When it comes to enacting laws, the Maryland General Assembly is adept at passing along the cost of implementating them. More than 750 so-called unfunded mandates have been placed in state law books, imposing a huge but hidden burden on county and local governments.Local leaders are fed up. They are demanding that state officials pause long enough before passing new laws to consider whether they will mean added costs to city and county governments. And for once, state officials seem to be listening.
NEWS
By Neal R. Peirce | November 27, 1995
CHICAGO -- Mad as hell and unwilling to take it any more, leaders of the nation's counties and cities gathered in Chicago November 13 and 14 for the first-ever national convocation of America's local governments.All year long, the officials complained, they've stood by helplessly as Congress, with scarcely a word of consultation, prepared deep cuts in programs vital to them and their communities.And it's not just in Washington, or in White House-Capitol Hill budget negotiations, that local government leaders feel denied a voice or a seat at the table.
NEWS
By Marina Sarris and Timothy Wheeler and Marina Sarris and Timothy Wheeler,Annapolis Bureau | March 21, 1992
A bill that would have barred counties and municipalities from regulating pesticide use died in the House of Delegates yesterday by a 57-72 vote.The defeat was a blow for farmers and the lawn-care industry, who are trying to negate a U.S. Supreme Court ruling last year upholding the right of local governments to enact pesticide use rules more stringent than federal law.The measure, which would have left pesticide regulation in the hand of the state Agriculture...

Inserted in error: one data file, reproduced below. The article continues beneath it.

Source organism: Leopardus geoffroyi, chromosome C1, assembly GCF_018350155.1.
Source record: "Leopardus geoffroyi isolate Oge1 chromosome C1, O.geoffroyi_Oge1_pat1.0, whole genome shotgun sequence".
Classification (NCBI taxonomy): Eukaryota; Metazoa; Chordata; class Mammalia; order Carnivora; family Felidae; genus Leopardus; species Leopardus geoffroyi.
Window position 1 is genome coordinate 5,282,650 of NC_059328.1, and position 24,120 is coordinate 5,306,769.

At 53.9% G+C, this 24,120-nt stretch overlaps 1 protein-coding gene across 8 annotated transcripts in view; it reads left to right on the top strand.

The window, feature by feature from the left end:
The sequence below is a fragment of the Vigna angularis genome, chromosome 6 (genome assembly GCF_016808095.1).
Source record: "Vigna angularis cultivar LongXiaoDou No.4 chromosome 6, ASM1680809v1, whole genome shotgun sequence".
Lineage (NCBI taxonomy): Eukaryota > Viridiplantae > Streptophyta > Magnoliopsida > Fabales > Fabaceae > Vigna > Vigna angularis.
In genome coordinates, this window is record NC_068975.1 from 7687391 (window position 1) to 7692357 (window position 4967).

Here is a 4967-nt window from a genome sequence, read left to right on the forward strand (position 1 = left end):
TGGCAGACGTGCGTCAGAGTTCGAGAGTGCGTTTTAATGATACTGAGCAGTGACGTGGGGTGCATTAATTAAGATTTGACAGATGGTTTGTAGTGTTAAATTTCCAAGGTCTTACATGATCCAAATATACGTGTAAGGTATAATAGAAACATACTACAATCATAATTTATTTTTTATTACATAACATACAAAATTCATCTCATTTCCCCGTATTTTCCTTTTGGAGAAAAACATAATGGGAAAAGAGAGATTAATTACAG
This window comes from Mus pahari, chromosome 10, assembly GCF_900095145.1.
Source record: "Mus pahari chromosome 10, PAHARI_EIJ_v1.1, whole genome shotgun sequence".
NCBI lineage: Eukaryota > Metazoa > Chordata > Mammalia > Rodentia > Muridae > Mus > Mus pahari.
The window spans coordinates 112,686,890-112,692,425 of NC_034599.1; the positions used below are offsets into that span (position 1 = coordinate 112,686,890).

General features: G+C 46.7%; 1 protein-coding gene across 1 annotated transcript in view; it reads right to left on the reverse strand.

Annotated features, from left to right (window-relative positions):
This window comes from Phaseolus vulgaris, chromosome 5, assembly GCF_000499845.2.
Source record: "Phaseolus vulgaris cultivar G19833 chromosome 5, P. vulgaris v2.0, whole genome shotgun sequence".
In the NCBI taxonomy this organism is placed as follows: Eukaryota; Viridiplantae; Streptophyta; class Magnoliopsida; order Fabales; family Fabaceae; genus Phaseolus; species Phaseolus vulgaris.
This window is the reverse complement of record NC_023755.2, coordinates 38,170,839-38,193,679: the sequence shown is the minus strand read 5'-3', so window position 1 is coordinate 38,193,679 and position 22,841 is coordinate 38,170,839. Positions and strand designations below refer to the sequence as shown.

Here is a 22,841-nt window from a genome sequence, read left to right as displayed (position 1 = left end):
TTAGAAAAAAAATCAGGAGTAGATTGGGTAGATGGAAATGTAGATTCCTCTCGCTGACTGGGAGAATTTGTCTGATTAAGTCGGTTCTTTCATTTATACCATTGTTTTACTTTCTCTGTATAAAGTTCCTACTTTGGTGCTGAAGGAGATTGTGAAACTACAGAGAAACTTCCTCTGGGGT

NEWS
By Larry Carson and Larry Carson,larry.carson@baltsun.com | May 25, 2009
A regional web of fiber-optic cable would spread from Maryland's Eastern Shore to its western mountains under a plan by local governments to tap federal stimulus money for communications expansions. If the effort is successful, it could mean $100 million or more flowing into Maryland, out of a $7.2 billion chunk of federal money set aside for fiber-optic projects. Working separately, two groups of local governments are working to snare their share of funds, which officials said could create networks that would be cheaper than buying the service from private companies.
NEWS
By Alison Knezevich, The Baltimore Sun | March 3, 2014
A relentless winter has left local governments scrambling to replenish their supplies of road salt and some consumers finding empty shelves when they turn to hardware stores for ice-melting materials. State officials say they have enough salt to meet immediate needs, but at least one county was rationing its use Monday to stretch existing supplies, and local government spending for salt has climbed drastically from recent years. Even before this week's snow, Baltimore County road crews had spread about three times the salt used to improve traction and melt snow and ice on roads last year - about 108,000 tons compared with about 37,000.
NEWS
Luke Broadwater and Scott Calvert, The Baltimore Sun | March 1, 2014
Police officers rushed into the downtown parking garage, weapons drawn. As Detective Anthony Fata sat bleeding from a leg wound, officers scrambled around corners and up stairwells, frantically searching for a "junkie-looking black male. " The decorated 14-year veteran who'd made the emergency call - Signal 13: Officer Down - told of a violent struggle in which he was shot at close range. He also said that he had fallen down a flight of stairs while unloading his .40-caliber Glock, dislocating a shoulder.
NEWS
February 26, 2014
When it comes to the potential for on-the-job dangers, few workers can match the risks faced by firefighters. That they willingly run into places the rest of us would flee in terror, all to save our lives and property, is nothing short of remarkable. For that, we owe them not just gratitude but some degree of certainty that we will take care of them if their selflessness results in debilitating injury or disease. The difficulty is in determining just how much certainty we owe them.
NEWS
February 24, 2014